My Child’s Struggle Is My Freedom

My Child’s Struggle

I’M BORED!!  I FORGOT MY LUNCH…  I NEED A RIDE! Sounds familiar, right? This was my everyday for many years, until one day I decided I had enough. I was spending my days running around for my kids, working to create their happiness, often times at the expense of my own.

I found I rarely had a free moment, even when they were at school, I was running to school to drop something off, making plans for them, signing them up for classes and picking something up they ‘forgot’ they needed for a project due the next day. As if this wasn’t enough, I was going to have to do help work on the project that night as well.

Taking a step back and looking around at some of my fellow parents, I made a consorted effort not to do what they were doing. These parents were tired and their kids were needy, it wasn’t a pretty combo. I didn’t want this for my kids OR MYSELF so I decided to make some changes in our lives.


I know this sounds funny, but it’s really in everyone’s best interest. I found that the more my kids struggled the more they learned to fend for themselves. In turn, my life was easier, I had time to work and play. Every moment of my day didn’t depend on whether my child might need me for something. Here is what worked for me:

  1.  MOM! I’M (WE’RE) BORED!– My response: I’m sorry to hear that, go find something to do. Believe me, this wasn’t easy at first and entailed a lot of whining but you know what? Over time, my kids learned how to keep themselves busy. I no longer felt the need to occupy every moment of their time AND they no longer expected me to! Just don’t give in and start making suggestions, otherwise they will always count on you to do so. (I am not saying that you shouldn’t spend time with your kids, just not every down moment)
  2. HI- IS THIS JOEY’S MOM? HE FORGOT HIS LUNCH… Bummer. He’s 12 (although same rule applied when he was 8), he should have remembered his lunch. I cannot drop everything to bring his lunch to school. I also cannot spend 30-60 minutes trying to find someone who will. He can eat a little bit of his friend’s lunch (they throw most of it in the garbage anyway) or he can wait until after school to grab a snack. He will survive and he (most likely) will not forget his lunch again anytime soon!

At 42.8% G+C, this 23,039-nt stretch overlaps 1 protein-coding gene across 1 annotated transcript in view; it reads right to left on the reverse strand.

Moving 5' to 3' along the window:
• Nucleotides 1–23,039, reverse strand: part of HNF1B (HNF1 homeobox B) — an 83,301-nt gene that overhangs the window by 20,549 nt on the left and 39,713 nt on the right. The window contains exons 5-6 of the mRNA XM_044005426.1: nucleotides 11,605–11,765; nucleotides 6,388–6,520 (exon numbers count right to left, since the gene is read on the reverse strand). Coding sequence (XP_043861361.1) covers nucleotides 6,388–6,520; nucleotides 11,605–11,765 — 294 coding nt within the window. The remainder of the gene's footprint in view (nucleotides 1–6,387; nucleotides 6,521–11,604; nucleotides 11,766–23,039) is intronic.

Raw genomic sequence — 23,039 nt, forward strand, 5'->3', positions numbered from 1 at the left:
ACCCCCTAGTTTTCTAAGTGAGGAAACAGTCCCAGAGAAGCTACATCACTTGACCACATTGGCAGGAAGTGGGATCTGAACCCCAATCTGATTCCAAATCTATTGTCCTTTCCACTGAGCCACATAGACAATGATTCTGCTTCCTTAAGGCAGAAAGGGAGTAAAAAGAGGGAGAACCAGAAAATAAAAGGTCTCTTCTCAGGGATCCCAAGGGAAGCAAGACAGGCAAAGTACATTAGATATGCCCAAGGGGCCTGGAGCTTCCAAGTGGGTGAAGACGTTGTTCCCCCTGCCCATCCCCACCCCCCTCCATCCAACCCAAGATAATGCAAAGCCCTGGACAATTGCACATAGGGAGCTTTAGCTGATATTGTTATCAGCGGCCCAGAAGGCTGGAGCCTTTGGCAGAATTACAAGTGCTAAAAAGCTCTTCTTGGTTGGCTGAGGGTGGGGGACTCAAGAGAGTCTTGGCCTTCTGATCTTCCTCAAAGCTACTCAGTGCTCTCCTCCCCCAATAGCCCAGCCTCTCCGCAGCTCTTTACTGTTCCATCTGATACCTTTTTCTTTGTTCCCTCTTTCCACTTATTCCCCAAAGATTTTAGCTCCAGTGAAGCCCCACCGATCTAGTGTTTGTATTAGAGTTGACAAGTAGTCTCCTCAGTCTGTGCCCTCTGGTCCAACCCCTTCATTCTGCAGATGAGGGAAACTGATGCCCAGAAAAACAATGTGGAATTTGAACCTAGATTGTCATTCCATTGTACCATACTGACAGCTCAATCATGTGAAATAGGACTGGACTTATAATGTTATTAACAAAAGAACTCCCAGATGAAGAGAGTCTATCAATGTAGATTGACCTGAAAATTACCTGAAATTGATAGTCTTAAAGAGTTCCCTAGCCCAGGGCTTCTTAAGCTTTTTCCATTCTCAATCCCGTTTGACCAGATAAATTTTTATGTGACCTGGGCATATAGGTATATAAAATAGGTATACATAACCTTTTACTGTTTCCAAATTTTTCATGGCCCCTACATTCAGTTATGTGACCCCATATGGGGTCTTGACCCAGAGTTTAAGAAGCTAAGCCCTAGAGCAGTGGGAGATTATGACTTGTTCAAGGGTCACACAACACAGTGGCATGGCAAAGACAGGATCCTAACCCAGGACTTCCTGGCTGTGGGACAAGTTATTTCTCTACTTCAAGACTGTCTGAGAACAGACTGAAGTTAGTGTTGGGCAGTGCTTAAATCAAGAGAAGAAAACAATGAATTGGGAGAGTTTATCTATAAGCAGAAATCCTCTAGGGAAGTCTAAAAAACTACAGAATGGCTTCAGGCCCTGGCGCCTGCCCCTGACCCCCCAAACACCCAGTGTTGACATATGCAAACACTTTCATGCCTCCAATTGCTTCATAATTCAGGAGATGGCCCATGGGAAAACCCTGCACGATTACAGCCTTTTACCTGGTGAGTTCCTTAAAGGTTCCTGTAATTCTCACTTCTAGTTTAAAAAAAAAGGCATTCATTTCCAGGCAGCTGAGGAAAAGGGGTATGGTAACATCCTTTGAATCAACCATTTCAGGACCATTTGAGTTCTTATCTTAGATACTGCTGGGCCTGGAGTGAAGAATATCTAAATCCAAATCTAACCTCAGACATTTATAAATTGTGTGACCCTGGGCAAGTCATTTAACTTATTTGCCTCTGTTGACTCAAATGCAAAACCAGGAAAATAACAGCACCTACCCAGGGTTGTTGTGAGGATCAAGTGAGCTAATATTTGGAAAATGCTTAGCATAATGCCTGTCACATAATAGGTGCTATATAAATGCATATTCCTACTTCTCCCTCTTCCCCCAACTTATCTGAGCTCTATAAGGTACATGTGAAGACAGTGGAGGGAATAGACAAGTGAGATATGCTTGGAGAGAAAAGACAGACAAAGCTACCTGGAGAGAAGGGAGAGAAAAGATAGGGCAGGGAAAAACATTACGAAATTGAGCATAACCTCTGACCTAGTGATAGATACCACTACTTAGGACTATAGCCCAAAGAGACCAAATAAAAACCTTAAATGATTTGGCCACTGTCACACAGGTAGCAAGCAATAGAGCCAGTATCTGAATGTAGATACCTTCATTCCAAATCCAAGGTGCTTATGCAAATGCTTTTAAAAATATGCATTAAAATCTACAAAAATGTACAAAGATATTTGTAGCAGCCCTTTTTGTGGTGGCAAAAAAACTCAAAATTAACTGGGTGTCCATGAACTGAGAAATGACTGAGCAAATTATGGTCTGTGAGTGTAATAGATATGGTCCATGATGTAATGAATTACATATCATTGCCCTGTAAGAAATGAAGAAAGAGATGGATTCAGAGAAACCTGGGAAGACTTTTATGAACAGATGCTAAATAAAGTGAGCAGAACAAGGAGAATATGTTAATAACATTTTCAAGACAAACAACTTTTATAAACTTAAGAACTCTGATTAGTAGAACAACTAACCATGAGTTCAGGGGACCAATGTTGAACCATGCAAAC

3. I FORGOT MY HOMEWORK, BOOK COMPUTER, ETC!- Again, bummer. Yes, he will probably get yelled at, he might even get a detention Quiet Room, but this isn’t my problem. In life, if you miss a deadline there are consequences, and there won’t always be someone there to save you. Great lesson learned, the earlier the better.
  4. MY FRIEND/ BROTHER IS ANNOYING ME OR NOT BEING NICE– This is a tough one and you have to semi-get involved, just to be certain that your child isn’t truly being bullied. Assuming it is simply just a quarrel between friends or siblings- let them figure it out. At first this might require a little guidance (read: Hands Are Not For Hitting), but let them figure it out. Talk to them and listen to them, but ultimately, let them figure it out. They might make mistakes, but this is how they learn. I am sure you know people who cannot resolve problems with others, don’t let this be your child.